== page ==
ISSN 2330-717X

21st Century Must Be An African One, Says SA Minister


Despite the many challenges facing Africa, the continent has the power to capitalise on opportunities and make the 21st century an African one, says South Africa Home Affairs Minister Nkosazana Dlamini Zuma.

Speaking at the 43rd Commonwealth Parliamentary Association Africa Region Conference in Sandton, Johannesburg, on Tuesday, the minister said Africa needed to utilise its resources, economy and people in a way that would benefit Africans.

“Africa accounts for more than one-quarter of the world’s arable land and is a source of livelihood for 70% of our people. However, it currently generates only 10% of global agricultural output and imports tens of billions of dollars of food each year,” she noted.

Using land resources more effectively would enable the continent to contribute to economic growth and enable it to feed its people.

“We will also be able to contribute towards job creation and income distribution. It will also enable us to use the foreign currency which at the moment is being used to import food for other developmental imperatives on our continent. Food security must therefore be something we strive to achieve immediately,” she said.

Africa also needed to use its natural resources more efficiently to benefit countries of the continent and its people.

“We need to take control of our mineral resources, in terms of extraction. We should beneficiate and also ensure that we do get sufficient benefit from these mineral resources.”

Dlamini Zuma highlighted the need to develop infrastructure that facilitated connectivity between and amongst African countries by road, rail, air, sea and telecommunication systems. This infrastructural development must lead to the promotion of inter and intra-African trade, she said.

“It cannot be that a continent surrounded by two oceans and many seas has no ship-building capacity. In the long term, we should also look at the possibility of owning maritime transport facilities. This will increase our competitiveness as it will be cheaper for us to transport our goods within the continent and beyond,” the minister said.

Also critical was ensuring that the North-South Corridor, from Cape to Cairo and the East-West Corridor, from Senegal to Djibout, was built.

“The construction of these, and other, roads must be accelerated. We must speedily implement our continental and national infrastructure plans to ensure we accelerate our development,” she said.

Over and above the physical infrastructure, some regulations and laws needed to be aligned and institutions strengthened in order to be able to facilitate free movement of people, goods and capital flow.

Dlamini Zuma noted trends that suggested Africa had the youngest population in the world, which was continuing to grow rapidly.

“We need to ensure our young people have access to education, healthcare, nutrition and skills development to enable them to participate in the mainstream of our economies and to become a skilled workforce. Our national budgets must support such priorities,” she said.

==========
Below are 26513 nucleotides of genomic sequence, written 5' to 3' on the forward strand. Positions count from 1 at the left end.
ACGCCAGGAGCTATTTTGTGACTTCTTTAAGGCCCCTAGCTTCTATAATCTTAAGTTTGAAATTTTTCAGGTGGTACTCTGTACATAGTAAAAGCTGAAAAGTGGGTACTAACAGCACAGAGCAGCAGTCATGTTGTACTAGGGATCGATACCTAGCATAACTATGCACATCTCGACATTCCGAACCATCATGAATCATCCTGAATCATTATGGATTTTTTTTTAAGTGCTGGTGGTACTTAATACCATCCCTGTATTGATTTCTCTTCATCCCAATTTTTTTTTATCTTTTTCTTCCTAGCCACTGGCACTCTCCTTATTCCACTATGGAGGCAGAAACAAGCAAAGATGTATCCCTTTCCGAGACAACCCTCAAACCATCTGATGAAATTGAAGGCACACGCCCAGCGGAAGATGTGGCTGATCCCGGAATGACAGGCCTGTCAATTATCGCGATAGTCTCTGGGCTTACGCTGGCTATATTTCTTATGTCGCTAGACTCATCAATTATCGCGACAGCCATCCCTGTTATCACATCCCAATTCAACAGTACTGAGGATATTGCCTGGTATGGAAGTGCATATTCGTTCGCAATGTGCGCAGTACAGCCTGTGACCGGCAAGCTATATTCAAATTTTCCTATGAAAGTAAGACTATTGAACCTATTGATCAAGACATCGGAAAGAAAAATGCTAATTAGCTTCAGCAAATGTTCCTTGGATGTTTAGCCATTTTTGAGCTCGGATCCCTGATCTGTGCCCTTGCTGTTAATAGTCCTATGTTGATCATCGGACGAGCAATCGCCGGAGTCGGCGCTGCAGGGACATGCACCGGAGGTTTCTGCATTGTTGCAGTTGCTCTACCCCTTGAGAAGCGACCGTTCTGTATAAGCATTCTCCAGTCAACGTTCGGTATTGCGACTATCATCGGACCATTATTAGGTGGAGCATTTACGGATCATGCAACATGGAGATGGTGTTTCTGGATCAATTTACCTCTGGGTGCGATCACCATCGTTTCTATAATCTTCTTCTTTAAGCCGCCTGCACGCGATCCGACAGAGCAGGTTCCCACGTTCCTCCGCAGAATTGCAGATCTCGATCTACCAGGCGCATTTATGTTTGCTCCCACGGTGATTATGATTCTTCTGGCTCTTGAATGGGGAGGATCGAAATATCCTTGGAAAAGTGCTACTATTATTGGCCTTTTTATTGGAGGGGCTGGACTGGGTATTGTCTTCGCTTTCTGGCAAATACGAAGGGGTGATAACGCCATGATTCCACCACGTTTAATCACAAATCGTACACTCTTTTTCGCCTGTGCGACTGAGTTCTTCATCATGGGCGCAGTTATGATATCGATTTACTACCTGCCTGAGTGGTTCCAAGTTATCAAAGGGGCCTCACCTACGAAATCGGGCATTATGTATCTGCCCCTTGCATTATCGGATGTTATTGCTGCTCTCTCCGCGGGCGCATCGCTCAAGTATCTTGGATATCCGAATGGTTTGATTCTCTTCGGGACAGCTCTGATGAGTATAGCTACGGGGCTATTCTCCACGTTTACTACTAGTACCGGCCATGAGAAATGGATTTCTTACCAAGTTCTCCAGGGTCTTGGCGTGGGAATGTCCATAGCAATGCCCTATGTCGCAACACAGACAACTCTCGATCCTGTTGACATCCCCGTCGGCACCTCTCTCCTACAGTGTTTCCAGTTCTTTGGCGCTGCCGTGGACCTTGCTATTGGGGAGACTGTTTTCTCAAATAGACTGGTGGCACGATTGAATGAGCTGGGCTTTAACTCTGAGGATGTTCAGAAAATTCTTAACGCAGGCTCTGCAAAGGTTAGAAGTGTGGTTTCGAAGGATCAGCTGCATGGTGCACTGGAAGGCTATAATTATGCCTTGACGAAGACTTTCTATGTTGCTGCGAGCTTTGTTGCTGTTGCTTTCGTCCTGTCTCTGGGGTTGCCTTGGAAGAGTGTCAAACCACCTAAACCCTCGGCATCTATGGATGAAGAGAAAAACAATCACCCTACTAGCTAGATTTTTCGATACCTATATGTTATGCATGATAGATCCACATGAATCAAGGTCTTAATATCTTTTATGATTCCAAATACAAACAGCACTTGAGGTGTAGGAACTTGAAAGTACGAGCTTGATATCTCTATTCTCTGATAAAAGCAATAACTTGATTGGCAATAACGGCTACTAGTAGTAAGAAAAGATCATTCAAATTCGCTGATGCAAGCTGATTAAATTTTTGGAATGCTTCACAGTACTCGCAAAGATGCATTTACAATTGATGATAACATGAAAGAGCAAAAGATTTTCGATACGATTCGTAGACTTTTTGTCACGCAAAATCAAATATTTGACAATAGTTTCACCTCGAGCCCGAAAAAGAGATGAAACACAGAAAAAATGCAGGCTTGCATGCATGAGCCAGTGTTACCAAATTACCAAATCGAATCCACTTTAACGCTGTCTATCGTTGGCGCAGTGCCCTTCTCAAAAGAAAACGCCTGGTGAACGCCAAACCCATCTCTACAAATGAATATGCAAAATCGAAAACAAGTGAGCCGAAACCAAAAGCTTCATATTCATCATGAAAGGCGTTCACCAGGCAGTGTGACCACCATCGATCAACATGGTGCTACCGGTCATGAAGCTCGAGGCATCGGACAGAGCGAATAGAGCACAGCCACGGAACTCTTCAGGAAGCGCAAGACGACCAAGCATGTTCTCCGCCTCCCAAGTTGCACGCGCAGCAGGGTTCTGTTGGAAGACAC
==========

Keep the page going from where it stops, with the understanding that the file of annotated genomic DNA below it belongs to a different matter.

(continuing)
Policy makers and legislators also had to ensure that women increasingly participate in Africa’s developmental processes and that women and girls were protected against gender violence and that girls have access to education.

“With women constituting more than half of the continent – population and working force, democracy cannot be fully realised without their empowerment and involvement,” she pointed out.

Entrenching good governance was a precondition for Africa’s development and social progress, Dlamini Zuma added.

“Although political and economic governance are improving, much more needs to be done, and key elements include strengthening the institutions of the State to foster predictability, accountability and transparency in managing public affairs, promoting free and fair electoral processes, fighting corruption and inefficiency, enhancing service delivery, and expanding social protection programmes.”

Africans should begin to drive their own developmental agenda and rely more on itself to ensure it achieves it priorities using its own resources, the minister said.

At the same time, Africa had to strengthen its strategic partnerships with the rest of the world to advance its own objectives on its own terms.

“While legislatures are independent and should do their work without fear or favour, they must not lose sight of the fact that ultimately theirs is to collectively work for the goal of creating a better life for all,” she stressed.

Click here to have Eurasia Review's newsletter delivered via RSS, as an email newsletter, via mobile or on your personal news page.

SA News

Government Communication and Information System (GCIS) established the SA Government News Agency to enable all media locally and abroad to have easy and fast access to fresh government information, news and current affairs at no cost.

Leave a Reply

Your email address will not be published. Required fields are marked *

This site uses Akismet to reduce spam. Learn how your comment data is processed.